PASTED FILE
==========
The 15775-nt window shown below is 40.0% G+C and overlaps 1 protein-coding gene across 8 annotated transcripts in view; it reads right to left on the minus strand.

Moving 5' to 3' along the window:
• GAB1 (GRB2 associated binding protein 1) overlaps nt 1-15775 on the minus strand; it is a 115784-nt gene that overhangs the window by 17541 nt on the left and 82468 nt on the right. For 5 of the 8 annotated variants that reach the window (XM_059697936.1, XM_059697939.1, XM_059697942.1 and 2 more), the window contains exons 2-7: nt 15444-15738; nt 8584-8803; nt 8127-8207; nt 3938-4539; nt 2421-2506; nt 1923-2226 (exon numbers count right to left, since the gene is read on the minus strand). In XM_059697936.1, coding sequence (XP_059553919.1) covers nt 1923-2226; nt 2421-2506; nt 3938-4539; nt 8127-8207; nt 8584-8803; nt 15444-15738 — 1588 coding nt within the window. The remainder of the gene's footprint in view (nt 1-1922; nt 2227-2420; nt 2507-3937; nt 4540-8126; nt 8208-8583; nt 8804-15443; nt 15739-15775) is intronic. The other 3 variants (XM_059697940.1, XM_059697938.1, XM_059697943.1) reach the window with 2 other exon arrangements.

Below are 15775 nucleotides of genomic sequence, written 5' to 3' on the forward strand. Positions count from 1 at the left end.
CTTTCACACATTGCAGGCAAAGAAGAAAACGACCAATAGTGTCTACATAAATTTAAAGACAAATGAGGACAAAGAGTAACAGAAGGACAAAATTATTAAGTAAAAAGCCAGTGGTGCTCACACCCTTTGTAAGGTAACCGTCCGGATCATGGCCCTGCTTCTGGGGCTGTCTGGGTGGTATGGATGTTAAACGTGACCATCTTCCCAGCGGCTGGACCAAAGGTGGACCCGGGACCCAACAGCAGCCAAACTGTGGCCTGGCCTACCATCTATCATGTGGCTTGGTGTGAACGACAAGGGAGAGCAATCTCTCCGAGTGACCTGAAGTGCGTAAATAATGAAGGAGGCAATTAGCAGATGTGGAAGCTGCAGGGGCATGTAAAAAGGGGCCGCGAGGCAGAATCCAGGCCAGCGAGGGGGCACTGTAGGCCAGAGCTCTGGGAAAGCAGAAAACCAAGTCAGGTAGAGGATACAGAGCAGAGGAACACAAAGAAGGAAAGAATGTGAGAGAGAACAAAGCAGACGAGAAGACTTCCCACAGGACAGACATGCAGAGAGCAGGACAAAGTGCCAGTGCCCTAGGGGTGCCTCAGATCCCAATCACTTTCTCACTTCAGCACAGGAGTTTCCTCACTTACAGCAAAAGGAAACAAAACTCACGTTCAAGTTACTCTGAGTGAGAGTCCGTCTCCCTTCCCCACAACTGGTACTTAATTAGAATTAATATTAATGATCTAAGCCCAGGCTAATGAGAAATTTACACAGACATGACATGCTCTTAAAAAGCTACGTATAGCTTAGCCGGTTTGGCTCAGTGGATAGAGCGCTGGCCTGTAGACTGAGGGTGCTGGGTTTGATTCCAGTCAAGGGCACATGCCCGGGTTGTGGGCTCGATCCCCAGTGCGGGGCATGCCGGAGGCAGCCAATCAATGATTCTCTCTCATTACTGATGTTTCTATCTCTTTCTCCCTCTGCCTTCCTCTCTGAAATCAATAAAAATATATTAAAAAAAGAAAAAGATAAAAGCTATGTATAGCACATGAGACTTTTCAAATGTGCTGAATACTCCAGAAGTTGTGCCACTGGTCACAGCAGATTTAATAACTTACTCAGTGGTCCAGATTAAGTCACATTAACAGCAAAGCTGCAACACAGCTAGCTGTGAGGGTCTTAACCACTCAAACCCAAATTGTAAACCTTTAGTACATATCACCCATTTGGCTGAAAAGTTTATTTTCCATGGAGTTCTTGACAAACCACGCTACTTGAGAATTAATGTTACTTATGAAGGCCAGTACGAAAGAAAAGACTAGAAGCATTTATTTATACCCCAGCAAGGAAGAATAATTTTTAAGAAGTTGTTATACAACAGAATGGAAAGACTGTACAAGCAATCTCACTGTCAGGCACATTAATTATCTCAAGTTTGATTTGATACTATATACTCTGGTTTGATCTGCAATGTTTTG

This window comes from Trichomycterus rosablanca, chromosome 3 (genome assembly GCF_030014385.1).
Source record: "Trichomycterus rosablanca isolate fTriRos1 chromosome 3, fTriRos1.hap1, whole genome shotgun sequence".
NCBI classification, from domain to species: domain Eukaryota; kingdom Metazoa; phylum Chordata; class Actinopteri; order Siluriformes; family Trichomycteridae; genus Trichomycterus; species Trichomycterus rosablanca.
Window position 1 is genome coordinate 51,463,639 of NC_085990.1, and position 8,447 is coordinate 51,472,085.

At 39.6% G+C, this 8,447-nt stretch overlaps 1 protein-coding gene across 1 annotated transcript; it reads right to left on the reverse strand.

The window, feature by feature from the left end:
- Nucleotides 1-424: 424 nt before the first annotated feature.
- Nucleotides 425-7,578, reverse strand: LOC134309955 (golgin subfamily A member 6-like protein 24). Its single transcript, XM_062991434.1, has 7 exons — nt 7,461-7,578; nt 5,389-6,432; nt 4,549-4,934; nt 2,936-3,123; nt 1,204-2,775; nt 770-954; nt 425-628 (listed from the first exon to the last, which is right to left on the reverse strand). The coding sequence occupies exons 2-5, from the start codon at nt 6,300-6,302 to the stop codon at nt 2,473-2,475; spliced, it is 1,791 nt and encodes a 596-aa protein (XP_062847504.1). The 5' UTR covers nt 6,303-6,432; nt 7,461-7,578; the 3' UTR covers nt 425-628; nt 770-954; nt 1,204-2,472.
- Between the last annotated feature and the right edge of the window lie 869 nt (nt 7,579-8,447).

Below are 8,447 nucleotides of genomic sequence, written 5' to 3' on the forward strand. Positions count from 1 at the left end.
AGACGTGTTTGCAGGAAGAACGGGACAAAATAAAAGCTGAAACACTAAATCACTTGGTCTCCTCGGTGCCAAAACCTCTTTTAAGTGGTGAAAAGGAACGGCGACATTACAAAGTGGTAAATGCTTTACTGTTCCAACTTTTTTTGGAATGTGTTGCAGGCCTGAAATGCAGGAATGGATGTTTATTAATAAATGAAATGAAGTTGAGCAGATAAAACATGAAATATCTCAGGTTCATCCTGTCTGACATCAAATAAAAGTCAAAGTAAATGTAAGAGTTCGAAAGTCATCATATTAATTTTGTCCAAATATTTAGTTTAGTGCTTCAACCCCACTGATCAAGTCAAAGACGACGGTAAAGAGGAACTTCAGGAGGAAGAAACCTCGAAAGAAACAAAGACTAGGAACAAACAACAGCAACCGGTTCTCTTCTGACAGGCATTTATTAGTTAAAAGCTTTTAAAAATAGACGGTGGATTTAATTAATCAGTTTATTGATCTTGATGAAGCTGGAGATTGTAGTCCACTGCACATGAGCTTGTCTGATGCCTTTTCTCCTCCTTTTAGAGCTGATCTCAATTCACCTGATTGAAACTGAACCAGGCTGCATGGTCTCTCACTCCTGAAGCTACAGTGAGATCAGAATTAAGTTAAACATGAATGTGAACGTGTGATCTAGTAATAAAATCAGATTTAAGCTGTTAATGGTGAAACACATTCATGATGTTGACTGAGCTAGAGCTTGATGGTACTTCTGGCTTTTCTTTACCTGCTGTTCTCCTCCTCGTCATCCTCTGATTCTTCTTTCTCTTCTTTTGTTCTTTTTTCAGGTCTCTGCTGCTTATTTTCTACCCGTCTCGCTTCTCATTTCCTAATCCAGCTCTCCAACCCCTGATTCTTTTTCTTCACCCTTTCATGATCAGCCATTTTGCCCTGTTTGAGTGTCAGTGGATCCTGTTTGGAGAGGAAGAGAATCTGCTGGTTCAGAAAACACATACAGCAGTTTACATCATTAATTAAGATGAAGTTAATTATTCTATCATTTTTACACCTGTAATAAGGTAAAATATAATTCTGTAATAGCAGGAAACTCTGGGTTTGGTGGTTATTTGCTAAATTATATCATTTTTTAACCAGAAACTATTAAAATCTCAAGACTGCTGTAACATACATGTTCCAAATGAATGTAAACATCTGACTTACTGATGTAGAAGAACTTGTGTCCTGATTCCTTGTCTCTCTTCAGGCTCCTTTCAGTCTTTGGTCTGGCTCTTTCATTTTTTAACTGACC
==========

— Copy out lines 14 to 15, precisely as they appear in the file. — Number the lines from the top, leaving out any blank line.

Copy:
- Between the last annotated feature and the right edge of the window lie 869 nt (nt 7,579-8,447).

Below are 8,447 nucleotides of genomic sequence, written 5' to 3' on the forward strand. Positions count from 1 at the left end.